http://www.gamutstrings.com/calculators/calculator.htm

I play a 16.5 inch viola with 38cm vibrating string length.

I want to tune it E4 A3 D3 G2 or B4 E4 A3 D3, but I dont know which tension in Kg to choose in the calculator to get the right diameter.

Help me please!

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Or perhaps the OP did not make any typos but is in fact considering tunings that could be used in his Arab Andalusian style - I am speculating here because I am not familiar with that music genre. In any event the A3 does not appear to be possible in gut at the moment.

@Cotton: B4/E4/A3 can be plain gut also...

Yes, in fact what you need is a table that lets you change frequency. The tension isn't the problem.

Tension is proportional to

D x f squared x l squared x d squared

where D = density, d = diameter

Which is convenient - it just means f and d are inversely proportional for constant tension.

In other words, go to the default table, put in 38cm, leave the tensions as they are, and then calculate reduced diameters proportional to the raises in frequency.

Thanks to Pythagoras, we know that up a fifth is 3/2, so the strings need to be 2/3 the diameter for the same tension, and up a fourth is 4/3, so the strings need to be 3/4 and so on. You can do others by interpolation - exact calculations won't be necessary. The small changes in tension that will result from small inaccuracy are of no importance.

Like Cotton says, EMail Gamut if you are in doubt.

This sort of scordatura tuning is not uncommon in some genres of folk fiddling, and that today would be with synthetic or steel strings. I've done it myself in the past by tuning a violin synthetic G up a tone so give the added resonance of a 4th interval drone with the open D. Scordatura was also used on the violin in the Baroque era (with gut strings) – see Biber's “Mystery” sonatas for outstanding examples in which the scordatura sonatas would not be properly playable in normal tuning.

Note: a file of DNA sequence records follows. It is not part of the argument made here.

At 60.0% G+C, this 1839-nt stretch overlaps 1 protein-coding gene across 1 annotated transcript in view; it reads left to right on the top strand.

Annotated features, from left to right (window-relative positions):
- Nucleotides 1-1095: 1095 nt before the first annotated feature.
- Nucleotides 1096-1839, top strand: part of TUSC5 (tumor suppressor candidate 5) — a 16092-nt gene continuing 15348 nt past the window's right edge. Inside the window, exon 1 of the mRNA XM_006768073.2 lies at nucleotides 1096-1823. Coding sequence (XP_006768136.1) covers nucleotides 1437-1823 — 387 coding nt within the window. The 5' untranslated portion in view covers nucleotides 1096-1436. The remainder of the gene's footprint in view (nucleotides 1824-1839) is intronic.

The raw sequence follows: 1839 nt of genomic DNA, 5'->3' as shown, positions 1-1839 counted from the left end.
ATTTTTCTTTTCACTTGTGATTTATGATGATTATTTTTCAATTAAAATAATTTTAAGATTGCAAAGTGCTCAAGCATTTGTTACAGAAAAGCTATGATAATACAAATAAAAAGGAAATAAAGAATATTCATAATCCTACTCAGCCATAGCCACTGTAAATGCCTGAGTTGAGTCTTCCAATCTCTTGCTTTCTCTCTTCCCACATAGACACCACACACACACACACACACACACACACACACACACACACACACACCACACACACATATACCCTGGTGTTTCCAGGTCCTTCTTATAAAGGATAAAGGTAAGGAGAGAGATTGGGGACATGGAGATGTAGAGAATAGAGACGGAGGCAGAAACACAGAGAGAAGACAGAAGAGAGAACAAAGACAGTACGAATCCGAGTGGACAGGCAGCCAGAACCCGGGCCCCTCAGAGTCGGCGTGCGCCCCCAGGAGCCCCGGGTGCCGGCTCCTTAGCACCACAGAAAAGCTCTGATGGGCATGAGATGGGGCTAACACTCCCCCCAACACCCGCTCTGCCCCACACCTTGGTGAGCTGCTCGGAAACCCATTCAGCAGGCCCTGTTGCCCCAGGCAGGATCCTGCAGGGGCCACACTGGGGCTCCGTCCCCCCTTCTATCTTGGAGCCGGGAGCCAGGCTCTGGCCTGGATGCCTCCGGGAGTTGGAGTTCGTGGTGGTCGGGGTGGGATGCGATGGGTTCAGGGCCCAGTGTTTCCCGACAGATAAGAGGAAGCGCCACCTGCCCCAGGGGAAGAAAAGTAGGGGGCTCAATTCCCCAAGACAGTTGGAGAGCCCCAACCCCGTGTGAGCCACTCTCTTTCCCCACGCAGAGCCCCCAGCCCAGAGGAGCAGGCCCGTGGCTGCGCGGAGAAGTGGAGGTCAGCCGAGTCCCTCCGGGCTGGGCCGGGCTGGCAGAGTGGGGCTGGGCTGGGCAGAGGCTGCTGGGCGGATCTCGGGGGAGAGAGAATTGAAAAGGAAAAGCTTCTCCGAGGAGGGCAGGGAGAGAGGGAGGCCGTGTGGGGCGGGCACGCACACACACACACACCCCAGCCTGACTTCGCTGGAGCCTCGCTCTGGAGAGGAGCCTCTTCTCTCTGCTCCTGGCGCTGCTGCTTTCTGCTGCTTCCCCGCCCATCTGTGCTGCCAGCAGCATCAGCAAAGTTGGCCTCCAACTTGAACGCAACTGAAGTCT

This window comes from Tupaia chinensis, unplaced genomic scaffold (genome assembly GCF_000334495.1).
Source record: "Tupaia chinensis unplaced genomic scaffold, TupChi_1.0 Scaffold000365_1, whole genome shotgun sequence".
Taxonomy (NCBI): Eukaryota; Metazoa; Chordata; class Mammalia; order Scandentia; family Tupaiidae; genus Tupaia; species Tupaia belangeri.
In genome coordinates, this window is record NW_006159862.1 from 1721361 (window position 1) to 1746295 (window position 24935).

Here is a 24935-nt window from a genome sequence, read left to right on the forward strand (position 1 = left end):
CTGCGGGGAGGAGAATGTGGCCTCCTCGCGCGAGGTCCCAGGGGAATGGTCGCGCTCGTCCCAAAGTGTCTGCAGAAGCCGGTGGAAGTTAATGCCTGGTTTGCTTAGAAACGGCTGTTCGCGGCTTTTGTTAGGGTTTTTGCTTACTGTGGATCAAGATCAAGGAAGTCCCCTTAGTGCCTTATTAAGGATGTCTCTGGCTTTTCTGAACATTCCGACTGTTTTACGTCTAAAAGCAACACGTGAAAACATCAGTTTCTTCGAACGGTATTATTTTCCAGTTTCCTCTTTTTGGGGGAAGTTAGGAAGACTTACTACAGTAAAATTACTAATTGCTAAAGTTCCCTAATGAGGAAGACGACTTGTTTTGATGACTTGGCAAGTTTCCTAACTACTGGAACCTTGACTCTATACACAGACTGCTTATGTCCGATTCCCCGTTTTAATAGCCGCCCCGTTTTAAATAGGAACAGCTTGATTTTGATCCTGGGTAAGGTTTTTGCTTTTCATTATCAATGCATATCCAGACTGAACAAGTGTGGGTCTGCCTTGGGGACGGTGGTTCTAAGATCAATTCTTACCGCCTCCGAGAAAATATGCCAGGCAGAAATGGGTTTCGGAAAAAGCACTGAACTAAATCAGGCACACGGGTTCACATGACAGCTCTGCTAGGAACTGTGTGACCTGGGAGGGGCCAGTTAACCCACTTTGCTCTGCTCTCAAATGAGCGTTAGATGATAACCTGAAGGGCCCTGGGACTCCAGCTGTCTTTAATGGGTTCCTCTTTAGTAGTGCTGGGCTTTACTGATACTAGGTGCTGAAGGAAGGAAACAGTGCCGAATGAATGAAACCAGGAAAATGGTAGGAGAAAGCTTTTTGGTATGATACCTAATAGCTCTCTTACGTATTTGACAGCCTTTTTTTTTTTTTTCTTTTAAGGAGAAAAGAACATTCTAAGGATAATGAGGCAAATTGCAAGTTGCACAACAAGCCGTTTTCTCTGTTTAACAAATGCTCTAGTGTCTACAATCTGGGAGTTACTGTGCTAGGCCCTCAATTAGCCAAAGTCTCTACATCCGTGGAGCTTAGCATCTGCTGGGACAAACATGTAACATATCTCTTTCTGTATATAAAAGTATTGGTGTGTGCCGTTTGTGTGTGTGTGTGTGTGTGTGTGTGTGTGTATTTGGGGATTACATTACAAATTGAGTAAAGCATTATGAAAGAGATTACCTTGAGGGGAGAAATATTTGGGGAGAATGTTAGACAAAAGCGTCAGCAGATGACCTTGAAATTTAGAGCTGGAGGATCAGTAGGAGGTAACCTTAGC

For example, a string tuned to A4 (440hz) typically comes in tension ranges from around 5kg (light) to 6.5kg (heavy).

While a viola C3 (131hz) more typically comes in a tension range from 3.5kg to 5.0kg.

A G2 open tuning is 98hz. That is well below any published viola string I've seen, so one cannot be sure what tension range will give a reasonable sounding and responsive string that is not excessively thick.

For D3 A3 E4 B4 you can use the calculator for C3 G3 D4 A4 with the default tensions, then reduce the diameter it gives in proportion to the frequencies.

Example:

D3 is a step up from C3. C3 frequency of 130.81hz and a default tension of 5kg gives a 2.2mm diameter. D3 is 146.83hz. So its diameter would be:

(130.81/146.83) x 2.2 = 1.96mm

Notice how thick a pure gut C3 or D3 string needs to be. That's why these usually come with some metallic sheathing so the diameter can be decreased.

https://www.cs.helsinki.fi/u/wikla/mus/Calcs/wwwscalc.html

Also you may find that Gamut doesn't do pure gut as thick as some others. If they don't have what you need (and do email them), check with the various European suppliers: Aquila (has a US distributor), Toro, Pure Corde (these are made in Morocco I believe), or George Stoppani's Pure Gut project. Do your own research as to quality, I have had good product from Gamut, Stoppani, and Aquila but do not know the others firsthand.

1. Trial and error. Choose a tension in the middle of the range. Try the resulting string. Decide if you want it tenser or less tense.

2. Look at page 17 of this: -

http://digitalcommons.unl.edu/cgi/viewcontent.cgi?article=1032&context=musicstudent

(except that's for violins, so you'll either have to Google for a viola version or extrapolate)

3. Buy a micrometer and measure your current string diameters, unless it says what they are on the packet. Calculate their tension. Calculate new diameters for new frequencies at same tension.

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